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French Beaches On High Alert After Recent Terror Attacks


The French are enjoying their traditional month-long August vacation. It's different this year because of the two terrorist attacks earlier this summer - the truck driver who killed 85 people in Nice and the jihadists who murdered a priest in Normandy. NPR's Eleanor Beardsley is in Normandy and reports that this year's August vacations are a little less relaxing.

ELEANOR BEARDSLEY, BYLINE: Gulls screech above the cobbled streets of Trouville sur Mer, where grand Norman houses face the English Channel. The Impressionist painted this Belle Epoque beach town. A hundred years later, crowds still stroll its boardwalk and enjoy seafood in restaurants looking out at the sea. Fifty-six-year-old fisherman Jean Claude Marie is unloading crates of mackerel and flounder from his boat. He's been fishing these waters since he was a teenager. He says this year has a different feel.

JEAN CLAUDE MARIE: (Through interpreter) Yes, people are a bit nervous, but it's not just here. It's everywhere. This is the world's dilemma, and you've got to learn to live with it. Sometimes, when the crowds get too thick, even I get a little nervous.

BEARDSLEY: A police boat bobs on the waves in the distance, while kids frolic in the sand on this family beach. Russian Katerina Sataipoum is enjoying oysters at a cafe on the wharf with her French husband and their new baby. She says they've just moved to Normandy, and they're certainly not scared.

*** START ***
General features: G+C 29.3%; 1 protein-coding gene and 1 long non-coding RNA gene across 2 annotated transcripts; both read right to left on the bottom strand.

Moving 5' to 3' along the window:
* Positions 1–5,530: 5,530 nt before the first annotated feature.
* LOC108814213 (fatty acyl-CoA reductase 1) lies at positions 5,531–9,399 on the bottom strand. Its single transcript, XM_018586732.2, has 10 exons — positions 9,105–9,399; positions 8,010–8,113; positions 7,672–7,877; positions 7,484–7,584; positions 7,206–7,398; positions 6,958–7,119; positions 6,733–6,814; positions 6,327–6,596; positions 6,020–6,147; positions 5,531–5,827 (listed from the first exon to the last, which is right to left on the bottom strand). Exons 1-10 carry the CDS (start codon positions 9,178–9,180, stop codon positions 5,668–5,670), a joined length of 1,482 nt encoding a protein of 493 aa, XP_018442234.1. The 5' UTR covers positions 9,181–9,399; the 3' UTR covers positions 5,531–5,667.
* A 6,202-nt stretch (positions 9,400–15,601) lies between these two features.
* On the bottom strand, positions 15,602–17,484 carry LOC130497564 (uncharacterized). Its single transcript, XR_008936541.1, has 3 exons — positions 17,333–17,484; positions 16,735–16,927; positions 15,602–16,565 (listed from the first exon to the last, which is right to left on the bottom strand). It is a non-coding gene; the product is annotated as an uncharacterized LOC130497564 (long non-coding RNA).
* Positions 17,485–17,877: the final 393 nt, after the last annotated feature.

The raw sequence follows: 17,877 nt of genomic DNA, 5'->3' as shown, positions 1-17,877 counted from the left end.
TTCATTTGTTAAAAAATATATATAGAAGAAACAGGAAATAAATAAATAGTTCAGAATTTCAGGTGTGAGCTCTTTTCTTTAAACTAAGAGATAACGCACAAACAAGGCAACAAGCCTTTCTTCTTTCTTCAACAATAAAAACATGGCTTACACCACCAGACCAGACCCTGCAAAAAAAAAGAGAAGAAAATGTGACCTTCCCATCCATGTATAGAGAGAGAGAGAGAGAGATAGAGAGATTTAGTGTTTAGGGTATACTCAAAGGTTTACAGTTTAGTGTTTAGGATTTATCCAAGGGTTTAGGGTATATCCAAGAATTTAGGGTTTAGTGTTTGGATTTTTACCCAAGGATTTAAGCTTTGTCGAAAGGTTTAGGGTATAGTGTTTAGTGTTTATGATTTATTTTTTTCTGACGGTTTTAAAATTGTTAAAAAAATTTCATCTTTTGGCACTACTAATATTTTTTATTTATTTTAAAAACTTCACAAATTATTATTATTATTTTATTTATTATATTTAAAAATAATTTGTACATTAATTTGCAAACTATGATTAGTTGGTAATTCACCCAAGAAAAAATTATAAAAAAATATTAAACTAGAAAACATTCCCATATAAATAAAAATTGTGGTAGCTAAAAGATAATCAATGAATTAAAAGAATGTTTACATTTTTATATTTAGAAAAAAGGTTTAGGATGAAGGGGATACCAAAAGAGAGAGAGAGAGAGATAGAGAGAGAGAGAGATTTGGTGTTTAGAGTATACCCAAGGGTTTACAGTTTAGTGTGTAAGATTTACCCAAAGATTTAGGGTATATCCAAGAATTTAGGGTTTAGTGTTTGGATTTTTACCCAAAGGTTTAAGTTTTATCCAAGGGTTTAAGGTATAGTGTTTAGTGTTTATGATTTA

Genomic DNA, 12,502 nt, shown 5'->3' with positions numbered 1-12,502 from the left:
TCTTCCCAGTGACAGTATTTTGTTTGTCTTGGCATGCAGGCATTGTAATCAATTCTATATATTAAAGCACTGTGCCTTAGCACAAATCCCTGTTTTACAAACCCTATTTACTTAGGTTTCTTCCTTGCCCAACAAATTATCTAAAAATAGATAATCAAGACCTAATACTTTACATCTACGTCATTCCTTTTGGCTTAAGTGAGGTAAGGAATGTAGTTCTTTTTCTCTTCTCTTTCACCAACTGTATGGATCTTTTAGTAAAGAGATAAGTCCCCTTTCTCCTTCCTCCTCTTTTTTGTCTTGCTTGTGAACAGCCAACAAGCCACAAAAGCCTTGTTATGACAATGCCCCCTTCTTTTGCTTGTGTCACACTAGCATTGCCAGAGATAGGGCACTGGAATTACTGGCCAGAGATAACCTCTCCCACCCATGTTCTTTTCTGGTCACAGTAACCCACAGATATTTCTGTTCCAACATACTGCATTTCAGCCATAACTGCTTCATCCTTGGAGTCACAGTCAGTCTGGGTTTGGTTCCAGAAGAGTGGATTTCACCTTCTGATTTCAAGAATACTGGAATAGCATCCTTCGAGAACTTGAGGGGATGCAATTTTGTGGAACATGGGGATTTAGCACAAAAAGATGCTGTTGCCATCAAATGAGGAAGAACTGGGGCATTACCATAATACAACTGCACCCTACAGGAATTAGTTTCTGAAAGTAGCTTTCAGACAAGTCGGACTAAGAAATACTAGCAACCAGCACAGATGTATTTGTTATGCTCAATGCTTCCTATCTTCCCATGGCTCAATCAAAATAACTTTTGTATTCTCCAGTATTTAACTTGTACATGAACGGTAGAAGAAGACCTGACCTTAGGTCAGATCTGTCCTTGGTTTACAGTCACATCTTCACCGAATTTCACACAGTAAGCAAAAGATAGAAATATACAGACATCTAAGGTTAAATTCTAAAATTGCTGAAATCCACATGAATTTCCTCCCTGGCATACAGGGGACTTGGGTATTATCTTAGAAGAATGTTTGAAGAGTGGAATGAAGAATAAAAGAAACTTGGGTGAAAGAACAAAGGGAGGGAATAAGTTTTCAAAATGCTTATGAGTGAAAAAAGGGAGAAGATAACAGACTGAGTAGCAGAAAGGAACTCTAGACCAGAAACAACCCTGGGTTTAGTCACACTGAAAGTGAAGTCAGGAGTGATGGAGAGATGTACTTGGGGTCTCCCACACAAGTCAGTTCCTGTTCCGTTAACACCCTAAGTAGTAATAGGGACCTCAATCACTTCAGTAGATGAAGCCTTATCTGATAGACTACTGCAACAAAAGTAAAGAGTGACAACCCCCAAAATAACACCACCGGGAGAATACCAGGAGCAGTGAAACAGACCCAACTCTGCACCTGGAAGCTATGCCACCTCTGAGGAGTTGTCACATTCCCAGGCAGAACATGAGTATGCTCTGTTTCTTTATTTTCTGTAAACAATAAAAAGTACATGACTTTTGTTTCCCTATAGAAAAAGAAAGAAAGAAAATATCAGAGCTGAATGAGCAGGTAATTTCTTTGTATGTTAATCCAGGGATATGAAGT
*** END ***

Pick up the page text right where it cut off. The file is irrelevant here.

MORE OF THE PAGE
KATERINA SATAIPOUM: No, it's a very safe place in our minds. We are not worried at all. We're just happy here.

BEARDSLEY: Next door to Trouville, in the glamorous beach town of Deauville, the August yearling auction is underway. Deauville mayor Philippe Augier says there are many cultural and sporting events this time of year, and he has not cancelled anything so far.

PHILIPPE AUGIER: (Through interpreter) My responsibility is to take security measures, but also to ensure that life continues as normal. But the last two attacks did make me realize that anything can happen anywhere, anyhow. There is no such thing as zero risk.

BEARDSLEY: Augier notes that soldiers are making the rounds with police, but there are none visible today on Deauville's wide beaches. This group of tanned septuagenarians sitting under colorful umbrellas says they'd like to see more of a security presence. Jacques Goldman is ashamed of the French government.

JACQUES GOLDMAN: (Speaking French).

BEARDSLEY: "Between all the attacks we've had, from Nice to the Bataclan theater, there have been more than 300 deaths," he says, "and the government is doing nothing." This group says the French government is allowing unfettered immigration of Muslims who could be terrorists. In the face of that, they ask, what can a few soldiers on the beach do? Marie-Noelle Frary is wading in the surf at Trouville. She's a preschool teacher in a small Normandy village inland from the coast. She says she's scared, but not about terrorist attacks.

MARIE-NOELLE FRARY: (Through interpreter) That priest was killed not too far from here, and some young people in the countryside are talking about taking up guns against Muslims. That's what's so frightening.

BEARDSLEY: This beach at Trouville is crowded with vacationers of all colors and different faiths. You see Muslim headscarves and Jewish skullcaps. Frary says that is the richness of France. She fears the terrorist threat is ripping it apart. Eleanor Beardsley, NPR News, Trouville sur Mer, Normandy. Transcript provided by NPR, Copyright NPR.

Eleanor Beardsley began reporting from France for NPR in 2004 as a freelance journalist, following all aspects of French society, politics, economics, culture and gastronomy. Since then, she has steadily worked her way to becoming an integral part of the NPR Europe reporting team.